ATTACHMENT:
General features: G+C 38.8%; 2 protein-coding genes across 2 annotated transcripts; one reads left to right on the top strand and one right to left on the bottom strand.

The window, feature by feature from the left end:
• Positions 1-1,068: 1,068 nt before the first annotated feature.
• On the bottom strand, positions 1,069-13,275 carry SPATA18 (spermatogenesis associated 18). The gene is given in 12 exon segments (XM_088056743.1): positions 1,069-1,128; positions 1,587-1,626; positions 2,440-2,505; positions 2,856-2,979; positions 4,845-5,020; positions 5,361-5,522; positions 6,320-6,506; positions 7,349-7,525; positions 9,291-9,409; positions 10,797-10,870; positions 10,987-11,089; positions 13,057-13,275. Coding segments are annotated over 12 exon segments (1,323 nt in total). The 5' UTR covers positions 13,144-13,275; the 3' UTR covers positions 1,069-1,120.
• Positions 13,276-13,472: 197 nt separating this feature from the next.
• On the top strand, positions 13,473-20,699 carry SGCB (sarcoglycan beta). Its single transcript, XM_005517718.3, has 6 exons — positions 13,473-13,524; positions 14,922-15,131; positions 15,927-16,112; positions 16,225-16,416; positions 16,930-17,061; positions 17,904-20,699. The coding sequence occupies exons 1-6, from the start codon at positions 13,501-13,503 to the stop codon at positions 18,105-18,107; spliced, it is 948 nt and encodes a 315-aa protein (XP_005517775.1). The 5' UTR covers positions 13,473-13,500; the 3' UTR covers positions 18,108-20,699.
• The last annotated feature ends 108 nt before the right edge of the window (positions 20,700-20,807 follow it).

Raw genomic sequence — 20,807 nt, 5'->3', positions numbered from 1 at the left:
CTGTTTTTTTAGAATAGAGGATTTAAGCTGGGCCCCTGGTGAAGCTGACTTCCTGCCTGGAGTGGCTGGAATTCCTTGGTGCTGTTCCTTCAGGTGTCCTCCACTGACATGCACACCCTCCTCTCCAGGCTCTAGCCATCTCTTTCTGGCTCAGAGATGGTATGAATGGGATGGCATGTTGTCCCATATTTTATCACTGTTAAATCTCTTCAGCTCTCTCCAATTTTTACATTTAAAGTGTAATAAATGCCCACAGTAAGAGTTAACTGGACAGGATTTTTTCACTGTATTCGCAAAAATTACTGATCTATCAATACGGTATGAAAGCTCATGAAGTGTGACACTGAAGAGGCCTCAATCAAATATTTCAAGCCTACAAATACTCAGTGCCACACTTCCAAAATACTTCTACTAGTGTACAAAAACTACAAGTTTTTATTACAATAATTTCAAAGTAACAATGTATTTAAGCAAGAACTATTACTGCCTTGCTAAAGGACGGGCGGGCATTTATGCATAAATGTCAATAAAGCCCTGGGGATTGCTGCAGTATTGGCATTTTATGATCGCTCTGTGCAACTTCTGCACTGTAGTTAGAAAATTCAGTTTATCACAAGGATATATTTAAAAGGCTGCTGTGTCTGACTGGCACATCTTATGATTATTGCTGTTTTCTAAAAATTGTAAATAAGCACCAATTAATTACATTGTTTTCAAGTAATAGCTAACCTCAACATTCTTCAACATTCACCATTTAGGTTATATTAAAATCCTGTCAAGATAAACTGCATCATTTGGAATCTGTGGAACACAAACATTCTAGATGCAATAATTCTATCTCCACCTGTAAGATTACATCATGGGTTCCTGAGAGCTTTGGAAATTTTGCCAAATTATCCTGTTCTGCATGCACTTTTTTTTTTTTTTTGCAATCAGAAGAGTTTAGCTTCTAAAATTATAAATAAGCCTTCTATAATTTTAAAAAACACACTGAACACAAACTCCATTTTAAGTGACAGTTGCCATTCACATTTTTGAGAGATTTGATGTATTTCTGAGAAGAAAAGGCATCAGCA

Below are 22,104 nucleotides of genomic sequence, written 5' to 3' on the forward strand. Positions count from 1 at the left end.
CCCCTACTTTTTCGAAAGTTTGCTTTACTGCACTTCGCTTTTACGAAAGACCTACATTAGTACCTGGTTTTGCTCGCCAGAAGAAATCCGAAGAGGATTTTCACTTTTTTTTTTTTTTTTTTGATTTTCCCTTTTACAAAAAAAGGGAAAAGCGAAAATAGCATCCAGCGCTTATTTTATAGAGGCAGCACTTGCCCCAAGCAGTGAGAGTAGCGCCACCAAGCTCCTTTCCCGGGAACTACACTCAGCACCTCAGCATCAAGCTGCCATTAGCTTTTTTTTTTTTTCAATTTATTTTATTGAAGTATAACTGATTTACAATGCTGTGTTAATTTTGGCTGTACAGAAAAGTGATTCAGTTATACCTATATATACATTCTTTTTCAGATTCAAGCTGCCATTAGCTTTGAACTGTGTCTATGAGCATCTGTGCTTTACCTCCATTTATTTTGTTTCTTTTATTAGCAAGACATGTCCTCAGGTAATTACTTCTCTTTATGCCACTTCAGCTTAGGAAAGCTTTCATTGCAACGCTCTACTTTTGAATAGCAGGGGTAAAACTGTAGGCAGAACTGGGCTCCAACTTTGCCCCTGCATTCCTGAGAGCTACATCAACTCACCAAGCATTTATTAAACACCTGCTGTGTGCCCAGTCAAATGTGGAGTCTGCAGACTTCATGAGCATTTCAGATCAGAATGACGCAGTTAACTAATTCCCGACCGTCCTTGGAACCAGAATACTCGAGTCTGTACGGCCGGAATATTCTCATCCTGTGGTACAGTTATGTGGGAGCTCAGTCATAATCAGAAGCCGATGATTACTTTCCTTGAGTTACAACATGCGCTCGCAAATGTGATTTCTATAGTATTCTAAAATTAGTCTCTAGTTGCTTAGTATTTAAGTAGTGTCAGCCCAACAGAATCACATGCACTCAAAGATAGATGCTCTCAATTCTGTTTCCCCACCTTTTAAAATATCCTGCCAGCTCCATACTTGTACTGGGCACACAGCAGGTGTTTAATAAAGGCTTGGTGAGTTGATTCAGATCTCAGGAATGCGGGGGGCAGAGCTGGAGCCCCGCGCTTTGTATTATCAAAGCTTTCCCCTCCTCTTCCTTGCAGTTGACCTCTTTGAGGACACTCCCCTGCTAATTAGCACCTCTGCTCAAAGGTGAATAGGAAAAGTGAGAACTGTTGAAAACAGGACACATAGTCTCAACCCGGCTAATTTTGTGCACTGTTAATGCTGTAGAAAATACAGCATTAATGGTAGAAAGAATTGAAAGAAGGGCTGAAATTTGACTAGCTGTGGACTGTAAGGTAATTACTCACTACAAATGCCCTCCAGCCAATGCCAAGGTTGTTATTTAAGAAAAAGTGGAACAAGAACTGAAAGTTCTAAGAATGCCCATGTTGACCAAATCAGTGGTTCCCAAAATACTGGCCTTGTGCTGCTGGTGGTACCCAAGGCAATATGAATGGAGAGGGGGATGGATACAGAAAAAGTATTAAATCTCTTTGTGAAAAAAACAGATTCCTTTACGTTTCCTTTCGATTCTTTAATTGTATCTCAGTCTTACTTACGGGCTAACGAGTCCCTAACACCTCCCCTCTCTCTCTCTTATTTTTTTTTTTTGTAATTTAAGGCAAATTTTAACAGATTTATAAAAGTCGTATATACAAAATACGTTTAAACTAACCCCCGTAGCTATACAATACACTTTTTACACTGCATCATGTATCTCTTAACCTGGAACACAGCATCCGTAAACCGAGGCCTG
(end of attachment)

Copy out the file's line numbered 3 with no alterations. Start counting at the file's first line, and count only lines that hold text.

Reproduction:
• Positions 1-1,068: 1,068 nt before the first annotated feature.